Today’s post is the eighth in a series that I call “The 10 Most Useful Facts about Emotions.” I wrote this for a forthcoming book about parenting. I was trying to find a way to help parents appreciate what I call the emotional hazards of parenting. So, the 10 most useful emotion facts are applied to parenting but they can be used to better understand the emotional hazards of any relationship.
Emotions help paint the picture of our lives. They are our first clue about whether an experience is positive or negative. When the events in our life carry lots of meaning, emotions get intense and physiology is revved up. If too intense, we don’t think as clearly and we don’t perform as well. But no matter how intense, emotions cannot guarantee the reality of what we experience. That’s because emotions are subjective.
You and I can experience the same event and not feel the same way about it. It’s also possible for both of us to misperceive what just happened. As I mentioned in Fact #1, emotions contain information but that information is rarely complete or perfectly accurate. That’s why we should never act on emotions alone.
Emotions are also temporary. That’s why they’re called emotional states. We might move in and out of a state of sadness just as we might move into and through the state of Iowa. Of course, entering an emotional state is less direct or deliberate. Emotions can show up for any number of reasons: an image crosses our mind, we see an old friend, we witness a heated exchange in a checkout line, or we recall a special family event from long ago.
Many of us try to create conditions that will lead to positive emotions. In fact, it’s a big business in this country. Millions of dollars are spent each year on what is called the experiential economy: activities or vacations that promise yield excitement, joy, love, or some other emotional high.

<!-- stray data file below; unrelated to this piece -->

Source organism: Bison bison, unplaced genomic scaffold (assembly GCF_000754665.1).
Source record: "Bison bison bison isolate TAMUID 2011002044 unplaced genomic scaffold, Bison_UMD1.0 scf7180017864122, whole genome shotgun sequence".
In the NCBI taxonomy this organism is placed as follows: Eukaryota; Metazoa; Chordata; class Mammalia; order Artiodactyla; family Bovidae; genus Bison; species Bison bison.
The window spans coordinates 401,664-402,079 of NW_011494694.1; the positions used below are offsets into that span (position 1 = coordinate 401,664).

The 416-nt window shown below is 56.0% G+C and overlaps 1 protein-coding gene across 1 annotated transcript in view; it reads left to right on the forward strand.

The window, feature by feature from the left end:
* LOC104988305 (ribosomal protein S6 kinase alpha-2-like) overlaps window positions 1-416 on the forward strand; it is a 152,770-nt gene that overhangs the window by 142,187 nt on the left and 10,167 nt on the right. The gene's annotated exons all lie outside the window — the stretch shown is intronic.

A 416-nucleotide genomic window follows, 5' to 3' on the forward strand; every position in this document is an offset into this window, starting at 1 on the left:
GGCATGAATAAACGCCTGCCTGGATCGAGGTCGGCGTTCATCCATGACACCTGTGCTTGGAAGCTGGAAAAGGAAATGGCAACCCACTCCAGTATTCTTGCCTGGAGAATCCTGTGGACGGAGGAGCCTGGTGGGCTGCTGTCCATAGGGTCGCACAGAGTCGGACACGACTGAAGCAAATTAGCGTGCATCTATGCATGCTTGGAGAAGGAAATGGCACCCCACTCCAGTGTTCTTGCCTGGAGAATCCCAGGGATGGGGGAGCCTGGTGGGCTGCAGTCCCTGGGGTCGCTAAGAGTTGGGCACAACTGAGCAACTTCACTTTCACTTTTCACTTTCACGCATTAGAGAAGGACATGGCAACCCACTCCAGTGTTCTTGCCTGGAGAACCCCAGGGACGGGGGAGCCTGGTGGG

Positive emotions don’t always cost money. Some of the most powerful and positive emotional experiences actually cost very little: a sincere apology, an affirming statement, or a heartfelt thanks. Research has shown that these not-so-random acts of kindness can lead reliably to positive emotions and important health outcomes.
We can also create conditions that give rise to negative emotions. This is good to know because sometimes we need to visit tough feelings or negative emotions if we’re to move psychologically.
The best example is grief over a loved one. There are times in our life when grief should be on our schedule, when we should consider surrounding ourselves with reminders of a person lost (e.g., photographs, letters), when we would be wise to wait openly for the sadness of grief to arrive. This is often how unresolved grief is addressed in therapy.
There are some who run from negative emotions. They tend to avoid memories, conversations, and activities that might lead to feeling scared or sad or ashamed. It’s a strategy that can actually undermine one’s health and wellbeing; it also has downside of limiting access to rich, positive emotional experiences.
But with practice (see Fact #7), we can learn to ride the wave of our emotions, feeling them rise up and up, before eventually fading away. And they will fade, if we are open to feeling. Even when we grieve, surrounded with photos of a lost loved one, we can’t sustain the sadness of grief for long. We can sustain a posture of grief, we can deny our loss, and we can replay in our minds regretful acts committed or omitted, but we can’t sustain the emotion of sadness when it’s fully and earnestly felt.
Of course, many of us “can’t stand” to feel scared, sad, or ashamed. We routinely turn away from bad feelings; we don’t learn that emotions rise and fall. I say to my patients that recurring bad feelings are like ghosts that can only settle when we help them find a place in our heart. When we try to keep them out, they continue to haunt us.
Extreme unwillingness to experience bad feelings increases our risk for psychological problems. Repeated attempts to avoid feeling anxious could lead to panic disorder or generalized anxiety disorder. Denying loss and sadness can lead to mood disorders such as clinical depression. Fortunately, anxiety and depression are conditions that can be effectively treated (see http://www.nimh.nih.gov/health/topics/).